10 years from now, what will you look back at and feel you do too much of or too little of in this moment?
• Too much doubting myself (and therefore inaction)
• Not nearly enough quality time and helpfulness with/for my mother
10 years from now, what will you look back at and feel you do too much of or too little of in this moment?
• Too much doubting myself (and therefore inaction)
• Not nearly enough quality time and helpfulness with/for my mother
Perhaps it’s my competitive nature which makes me want to be really good at whatever I’m doing. In the past however, this desire led me to quitting things after the first sign of heavy resistance. I’ve since acquired the skill of pushing through resistance head-on to get to the level I want to be.
Most of what we want can be achieved. The issue is that it takes long periods of discomfort and stretching ourselves to get there. So most of us quit.
For a literal example: If you have one intense stretching session, you won’t be able to do a split afterward. You could though, if you instead did a 10-minute stretching session everyday for a year.
Play the long game. Battle resistance everyday. It doesn’t go away.
My mission in life is to inspire people to get the most out of themselves.
This remains true regardless of my occupation, my hobbies, my passions.
I follow several entrepreneurship and finance/motivational Instagram pages (because that’s obviously the key to getting rich). Most posts are cheesy but here’s one I truly love:
Your first podcast will be awful.
Your first video will be awful.
Your first article or blog will be awful.
Your first art will be awful.
Your first photo will be awful.
Your first scene will be awful…
But you can’t make your 50th without making your first.
So get it over with, and make it.
These three things have been a serious help in my stressful life lately. I wrote them down in my phone notes so when I’m feeling overwhelmed I can easily revisit them and remind myself:
• The thing you least want to do is probably that which you most need to do.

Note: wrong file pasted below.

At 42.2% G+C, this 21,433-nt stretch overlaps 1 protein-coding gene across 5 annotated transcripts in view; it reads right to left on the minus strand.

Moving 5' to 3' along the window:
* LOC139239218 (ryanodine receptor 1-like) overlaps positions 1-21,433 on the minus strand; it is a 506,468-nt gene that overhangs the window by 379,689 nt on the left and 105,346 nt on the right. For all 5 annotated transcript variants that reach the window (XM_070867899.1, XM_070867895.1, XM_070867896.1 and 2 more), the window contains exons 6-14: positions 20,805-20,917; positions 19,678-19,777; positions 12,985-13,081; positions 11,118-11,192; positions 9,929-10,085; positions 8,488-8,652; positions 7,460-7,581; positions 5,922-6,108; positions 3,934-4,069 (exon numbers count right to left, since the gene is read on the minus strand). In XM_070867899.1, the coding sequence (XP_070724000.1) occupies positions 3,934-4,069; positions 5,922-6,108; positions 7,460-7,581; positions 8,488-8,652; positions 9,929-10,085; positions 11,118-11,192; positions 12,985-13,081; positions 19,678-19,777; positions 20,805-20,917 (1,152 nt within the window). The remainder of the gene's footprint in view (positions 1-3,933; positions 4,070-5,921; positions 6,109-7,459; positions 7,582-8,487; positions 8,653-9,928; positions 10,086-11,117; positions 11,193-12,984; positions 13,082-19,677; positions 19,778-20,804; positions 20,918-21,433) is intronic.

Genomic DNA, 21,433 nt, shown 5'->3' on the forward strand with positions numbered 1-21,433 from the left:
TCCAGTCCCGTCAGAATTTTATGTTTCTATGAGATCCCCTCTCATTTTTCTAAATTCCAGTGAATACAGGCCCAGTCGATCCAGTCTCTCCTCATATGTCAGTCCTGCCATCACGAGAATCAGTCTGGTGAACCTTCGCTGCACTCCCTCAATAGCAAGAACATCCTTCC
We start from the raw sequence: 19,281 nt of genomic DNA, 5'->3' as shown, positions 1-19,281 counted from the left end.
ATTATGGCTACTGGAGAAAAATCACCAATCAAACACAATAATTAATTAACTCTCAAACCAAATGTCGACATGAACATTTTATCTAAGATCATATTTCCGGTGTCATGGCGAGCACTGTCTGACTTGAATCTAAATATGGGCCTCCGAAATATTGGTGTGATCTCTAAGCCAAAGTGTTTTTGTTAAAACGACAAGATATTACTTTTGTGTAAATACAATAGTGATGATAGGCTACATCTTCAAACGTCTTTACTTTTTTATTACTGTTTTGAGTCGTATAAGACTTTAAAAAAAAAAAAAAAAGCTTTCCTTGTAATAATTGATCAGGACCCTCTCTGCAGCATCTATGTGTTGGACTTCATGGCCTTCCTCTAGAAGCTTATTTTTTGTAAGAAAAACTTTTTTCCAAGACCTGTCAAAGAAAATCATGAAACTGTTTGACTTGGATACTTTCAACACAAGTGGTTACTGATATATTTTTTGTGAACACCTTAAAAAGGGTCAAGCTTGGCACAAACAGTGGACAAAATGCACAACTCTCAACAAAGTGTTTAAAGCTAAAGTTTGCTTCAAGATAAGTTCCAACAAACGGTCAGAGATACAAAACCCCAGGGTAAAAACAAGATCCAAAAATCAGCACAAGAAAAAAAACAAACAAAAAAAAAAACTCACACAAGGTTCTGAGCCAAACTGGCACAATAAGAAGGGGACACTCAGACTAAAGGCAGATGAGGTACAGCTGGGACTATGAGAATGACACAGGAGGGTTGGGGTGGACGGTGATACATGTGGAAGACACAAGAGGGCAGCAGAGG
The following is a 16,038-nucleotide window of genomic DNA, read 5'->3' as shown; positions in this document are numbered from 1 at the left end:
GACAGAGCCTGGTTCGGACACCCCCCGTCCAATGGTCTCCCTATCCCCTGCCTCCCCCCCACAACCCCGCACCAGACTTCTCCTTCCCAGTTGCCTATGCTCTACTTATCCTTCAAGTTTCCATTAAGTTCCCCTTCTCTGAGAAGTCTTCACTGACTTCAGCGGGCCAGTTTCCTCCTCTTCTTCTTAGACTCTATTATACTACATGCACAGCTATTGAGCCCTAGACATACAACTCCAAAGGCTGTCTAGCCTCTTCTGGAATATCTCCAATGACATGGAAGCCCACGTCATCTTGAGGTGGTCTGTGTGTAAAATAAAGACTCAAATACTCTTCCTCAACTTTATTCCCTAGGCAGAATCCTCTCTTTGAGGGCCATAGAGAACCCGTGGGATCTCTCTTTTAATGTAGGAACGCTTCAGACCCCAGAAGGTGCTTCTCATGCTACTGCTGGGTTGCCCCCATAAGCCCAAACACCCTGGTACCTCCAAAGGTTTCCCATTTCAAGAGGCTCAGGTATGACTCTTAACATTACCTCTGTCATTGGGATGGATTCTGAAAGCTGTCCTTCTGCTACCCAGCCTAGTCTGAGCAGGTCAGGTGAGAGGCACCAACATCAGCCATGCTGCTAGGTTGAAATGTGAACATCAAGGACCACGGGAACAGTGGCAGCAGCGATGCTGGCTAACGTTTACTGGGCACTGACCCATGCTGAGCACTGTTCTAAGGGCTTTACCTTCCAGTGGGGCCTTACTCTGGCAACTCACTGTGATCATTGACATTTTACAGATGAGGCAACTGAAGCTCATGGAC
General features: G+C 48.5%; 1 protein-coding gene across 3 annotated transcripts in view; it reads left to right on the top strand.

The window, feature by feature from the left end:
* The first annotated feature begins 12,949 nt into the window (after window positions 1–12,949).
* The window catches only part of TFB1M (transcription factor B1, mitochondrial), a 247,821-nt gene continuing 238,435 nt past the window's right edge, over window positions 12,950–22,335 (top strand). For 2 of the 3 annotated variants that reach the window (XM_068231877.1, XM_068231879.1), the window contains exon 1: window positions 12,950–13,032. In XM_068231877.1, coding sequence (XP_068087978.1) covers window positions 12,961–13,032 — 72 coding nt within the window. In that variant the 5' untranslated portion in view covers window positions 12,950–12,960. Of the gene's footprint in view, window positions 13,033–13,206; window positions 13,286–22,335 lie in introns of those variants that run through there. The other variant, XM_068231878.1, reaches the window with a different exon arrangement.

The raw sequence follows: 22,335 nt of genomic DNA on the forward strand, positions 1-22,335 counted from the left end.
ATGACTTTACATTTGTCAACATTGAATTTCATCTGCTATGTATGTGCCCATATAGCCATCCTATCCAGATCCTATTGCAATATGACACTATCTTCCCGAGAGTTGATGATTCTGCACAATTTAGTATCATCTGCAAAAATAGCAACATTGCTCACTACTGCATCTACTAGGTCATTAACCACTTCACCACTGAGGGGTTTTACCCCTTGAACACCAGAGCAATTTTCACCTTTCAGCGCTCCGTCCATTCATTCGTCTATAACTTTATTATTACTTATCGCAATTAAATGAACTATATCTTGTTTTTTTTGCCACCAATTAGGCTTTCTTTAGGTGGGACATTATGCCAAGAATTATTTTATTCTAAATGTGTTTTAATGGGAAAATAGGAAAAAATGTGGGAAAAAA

• Ignore the voice that’s tempting you with comfort.
• Some people can go straight from A to Z. Others must take the long road—A, B, C, D…all the way up to Z. In the end, both end up at the same place. But those who take the long road have grown more and have learned more about themselves.
A friend recently asked me if I thought my podcast and blog would ever ‘make it big.’ My response: I have absolutely no idea.
At this rate, it appears to me that it will take years of interviewing bigger and more prominent guests, having more dynamic conversations, and vastly improving the quality of my writing before any ‘success’ arrives.
I’m incredibly proud of what I’ve done. I’ve been able to sit down with some hilarious, insightful, and all around amazing people with which I’ve had conversations I’ll never forget (because they’re recorded). As for this blog, it’s been a delightful way to start each morning—forcing my brain to get going and dumping out some thoughts before my day begins.
Having ‘made it’ is a vague and subjective status. But the magic question is this: Would someone pay to consume my podcast or blog?…I doubt it. Not yet at least.
Following a dream is a beautifully exciting and dangerous thing to do, but it can be done in a responsible manner. If you want to be an author instead of a marketing director, but you’ve never written a book in your life, you’re going to have to do it the hard way. Every waking second you have outside your day job should be spent fine-tuning your craft and ability to create compelling stories. The idea of ditching your cubicle and computer screen is glamorous, but it’ll most likely result in you ditching your food and rent as well.
If you want to be an actor (something I plan on pursing in the future), do it! But if you want to do it full-time, make sure you get really fucking good at it first (…as well as design sets, costume design, directing, writing, makeup, etc). You have to have something to offer before you ask what others can offer you.
”If you embrace control without capital, you’re likely to end up…enjoying all the autonomy you can handle but unable to afford your next meal.” – Cal Newport, So Good They Can’t Ignore You
Invest your time and energy in becoming amazing at something before you demand success in it. “Enthusiasm alone is not rare and valuable and is therefore not worth much in terms of career capital.”
One of the most valuable traits one can acquire is the ability to be bulletproof.
Through practice of meditation and stoicism, we can learn to focus on what is important and ignore what is not. Being a defensive and sensitive person is not a sin, but it does hold you back. It’s often a symptom of focusing on things you can’t control (i.e. what other people think and say).
You can’t control the actions or thoughts of others. The only thing you can control is how you respond to and deal with them. Which, ironically, will affect the actions and thoughts of others.
I’m not advocating for bullying or disrespect, but these things are inevitable. Don’t punch people in the face. Just know that there are assholes out there who punch people in the face and be prepared to defend yourself when you meet them.